“I was off my meds and drank very little, but I ate a lot of crappy food and slept the day away,” Brendan said. “Every now and then I would run on an elliptical, but if I felt any twinge of pain, I'd stop. My wife fell into the same rut after giving birth to our daughter. It was one excuse after the other, and she was getting tired of hearing me talk about how motivated I was before my injuries, and about some of the crazy (workouts) we would come up with at my unit. One day she just took off, and when she got home she informed me she signed up for CrossFit.”
The unit Brendan was deployed to Iraq with were early adapters of CrossFit as their fitness regimen.
“I couldn't stand it! She'd come home and talk about the workout," Brendan said. “And all these awesome memories would flow back.”
It took some convincing to get Brendan to try CrossFit again.
“Getting him to get back into it was a bit of a struggle at first,” Elise said. “I think the tipping point for him was when he looked up adaptive CrossFit athletes. He had a thousand excuses until he watched the video and realized that he didn't have an excuse besides fear.”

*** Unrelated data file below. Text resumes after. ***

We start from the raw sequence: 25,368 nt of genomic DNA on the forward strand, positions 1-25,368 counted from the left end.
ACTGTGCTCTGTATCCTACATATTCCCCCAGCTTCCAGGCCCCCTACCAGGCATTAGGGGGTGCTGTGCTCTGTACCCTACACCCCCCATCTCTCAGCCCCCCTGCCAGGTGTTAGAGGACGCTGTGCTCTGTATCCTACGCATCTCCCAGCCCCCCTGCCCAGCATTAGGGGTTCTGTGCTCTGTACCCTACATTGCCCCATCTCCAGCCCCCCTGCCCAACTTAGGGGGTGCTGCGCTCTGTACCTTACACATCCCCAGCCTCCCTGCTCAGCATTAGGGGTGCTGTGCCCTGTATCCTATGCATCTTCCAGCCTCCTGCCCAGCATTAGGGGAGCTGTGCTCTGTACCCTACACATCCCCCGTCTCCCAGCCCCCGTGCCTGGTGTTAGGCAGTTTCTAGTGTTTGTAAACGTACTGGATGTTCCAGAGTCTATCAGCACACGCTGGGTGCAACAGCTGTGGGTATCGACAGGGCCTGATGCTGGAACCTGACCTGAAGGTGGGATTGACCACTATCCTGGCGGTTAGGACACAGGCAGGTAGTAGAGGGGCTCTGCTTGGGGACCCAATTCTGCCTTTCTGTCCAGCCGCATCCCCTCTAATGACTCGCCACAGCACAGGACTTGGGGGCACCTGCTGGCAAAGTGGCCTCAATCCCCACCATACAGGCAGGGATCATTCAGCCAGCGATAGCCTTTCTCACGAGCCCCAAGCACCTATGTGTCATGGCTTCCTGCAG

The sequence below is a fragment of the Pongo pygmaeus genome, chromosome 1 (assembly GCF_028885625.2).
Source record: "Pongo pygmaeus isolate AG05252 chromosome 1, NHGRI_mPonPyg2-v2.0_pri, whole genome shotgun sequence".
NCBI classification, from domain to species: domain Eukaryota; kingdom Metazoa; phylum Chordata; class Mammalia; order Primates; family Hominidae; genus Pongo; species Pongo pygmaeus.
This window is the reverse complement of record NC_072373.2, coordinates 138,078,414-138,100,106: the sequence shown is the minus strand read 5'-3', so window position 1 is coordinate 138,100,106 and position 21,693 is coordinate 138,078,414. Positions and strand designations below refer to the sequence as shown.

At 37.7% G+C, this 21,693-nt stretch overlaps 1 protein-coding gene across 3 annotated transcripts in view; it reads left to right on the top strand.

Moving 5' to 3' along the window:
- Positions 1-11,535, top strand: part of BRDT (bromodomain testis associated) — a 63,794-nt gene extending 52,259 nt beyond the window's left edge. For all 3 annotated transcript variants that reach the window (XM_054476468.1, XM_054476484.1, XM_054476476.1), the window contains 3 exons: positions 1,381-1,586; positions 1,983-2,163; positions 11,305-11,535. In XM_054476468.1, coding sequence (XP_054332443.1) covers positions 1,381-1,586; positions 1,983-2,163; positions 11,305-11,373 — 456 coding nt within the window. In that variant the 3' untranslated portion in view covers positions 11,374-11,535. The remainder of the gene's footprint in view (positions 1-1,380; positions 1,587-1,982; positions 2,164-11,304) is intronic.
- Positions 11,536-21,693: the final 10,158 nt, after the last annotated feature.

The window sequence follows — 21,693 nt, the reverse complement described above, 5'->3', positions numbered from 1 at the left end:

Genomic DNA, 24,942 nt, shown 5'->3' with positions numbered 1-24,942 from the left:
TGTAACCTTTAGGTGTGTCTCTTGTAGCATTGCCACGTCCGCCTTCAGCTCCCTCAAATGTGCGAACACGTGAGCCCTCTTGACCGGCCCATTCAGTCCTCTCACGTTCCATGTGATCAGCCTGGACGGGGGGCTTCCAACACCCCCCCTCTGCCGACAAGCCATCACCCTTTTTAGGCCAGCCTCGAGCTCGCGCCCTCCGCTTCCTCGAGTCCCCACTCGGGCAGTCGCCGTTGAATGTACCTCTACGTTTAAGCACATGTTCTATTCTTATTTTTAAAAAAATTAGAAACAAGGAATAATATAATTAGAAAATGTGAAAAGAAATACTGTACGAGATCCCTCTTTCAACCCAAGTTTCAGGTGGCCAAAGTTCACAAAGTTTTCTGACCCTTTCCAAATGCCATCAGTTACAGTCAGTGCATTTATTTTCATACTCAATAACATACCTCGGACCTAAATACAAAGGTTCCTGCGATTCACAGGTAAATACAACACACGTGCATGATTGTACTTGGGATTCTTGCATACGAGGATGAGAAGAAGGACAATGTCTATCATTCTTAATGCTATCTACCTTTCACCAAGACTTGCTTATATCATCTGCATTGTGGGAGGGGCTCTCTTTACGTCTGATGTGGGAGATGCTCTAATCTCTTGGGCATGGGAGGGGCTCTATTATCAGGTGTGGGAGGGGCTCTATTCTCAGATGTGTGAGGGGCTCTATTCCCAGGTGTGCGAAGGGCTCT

“I typed into YouTube ‘one-arm CrossFitter’ for shits and giggles, and a CrossFit Journal episode titled Evolution of Adaptation popped up,” Brendan said. “All of these amputees, many wounded veterans with nearly identical stories to mine, were doing a CrossFit competition at CrossFit Rubicon called The Working Wounded Games. In that video, I saw Kendra Bailey doing either knees-to-elbows or toes-to-bars with a bilateral grip by attaching herself to the rig with a strap and chain. That was all I needed to see.”
The couple joined CrossFit Seekonk, an affiliate where many of the members are former military or military family members.
“CrossFit Seekonk's amazing little community welcomed us in with open arms,” Brendan said. “The owner, Paul Dumontier, would bring in tools and snowboard bindings and help me brainstorm new setups. The coaches treated me the same as all the other athletes, never letting me use my arm or banged up legs as an excuse, and the people were awesome!”
Six months after joining CrossFit Seenkok, Brendan had dropped 47 lb., and he and his wife both signed up for a CrossFit Level 1 Seminar.
“I had planned on getting my cert when I returned from my Afghanistan tour in 2010,” Brendan said. “But life had a different plan.”
At the seminar, Brendan was asked if he wanted to sit through the instruction portion of the kipping pull-up, so that he could still teach the movement effectively. Instead, Brendan grabbed his chain and strap, and joined in on the practical portion of the instruction.